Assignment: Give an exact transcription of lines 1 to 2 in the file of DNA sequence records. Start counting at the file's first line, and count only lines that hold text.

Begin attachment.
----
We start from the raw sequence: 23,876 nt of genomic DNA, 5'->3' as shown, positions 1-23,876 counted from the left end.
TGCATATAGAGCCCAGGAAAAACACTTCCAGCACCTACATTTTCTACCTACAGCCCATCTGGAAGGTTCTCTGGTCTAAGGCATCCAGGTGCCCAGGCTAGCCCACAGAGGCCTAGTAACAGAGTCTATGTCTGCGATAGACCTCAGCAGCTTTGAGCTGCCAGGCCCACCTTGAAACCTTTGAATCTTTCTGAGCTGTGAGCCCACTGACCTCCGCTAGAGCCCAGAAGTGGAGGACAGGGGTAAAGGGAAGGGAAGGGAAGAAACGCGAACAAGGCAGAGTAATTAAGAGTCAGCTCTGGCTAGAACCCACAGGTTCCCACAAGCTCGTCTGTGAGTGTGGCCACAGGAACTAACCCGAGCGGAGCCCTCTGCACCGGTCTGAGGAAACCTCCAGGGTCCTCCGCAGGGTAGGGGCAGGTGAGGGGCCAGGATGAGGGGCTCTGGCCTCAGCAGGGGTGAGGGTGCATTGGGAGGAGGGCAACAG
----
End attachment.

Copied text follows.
We start from the raw sequence: 23,876 nt of genomic DNA, 5'->3' as shown, positions 1-23,876 counted from the left end.
TGCATATAGAGCCCAGGAAAAACACTTCCAGCACCTACATTTTCTACCTACAGCCCATCTGGAAGGTTCTCTGGTCTAAGGCATCCAGGTGCCCAGGCTAGCCCACAGAGGCCTAGTAACAGAGTCTATGTCTGCGATAGACCTCAGCAGCTTTGAGCTGCCAGGCCCACCTTGAAACCTTTGAATCTTTCTGAGCTGTGAGCCCACTGACCTCCGCTAGAGCCCAGAAGTGGAGGACAGGGGTAAAGGGAAGGGAAGGGAAGAAACGCGAACAAGGCAGAGTAATTAAGAGTCAGCTCTGGCTAGAACCCACAGGTTCCCACAAGCTCGTCTGTGAGTGTGGCCACAGGAACTAACCCGAGCGGAGCCCTCTGCACCGGTCTGAGGAAACCTCCAGGGTCCTCCGCAGGGTAGGGGCAGGTGAGGGGCCAGGATGAGGGGCTCTGGCCTCAGCAGGGGTGAGGGTGCATTGGGAGGAGGGCAACAG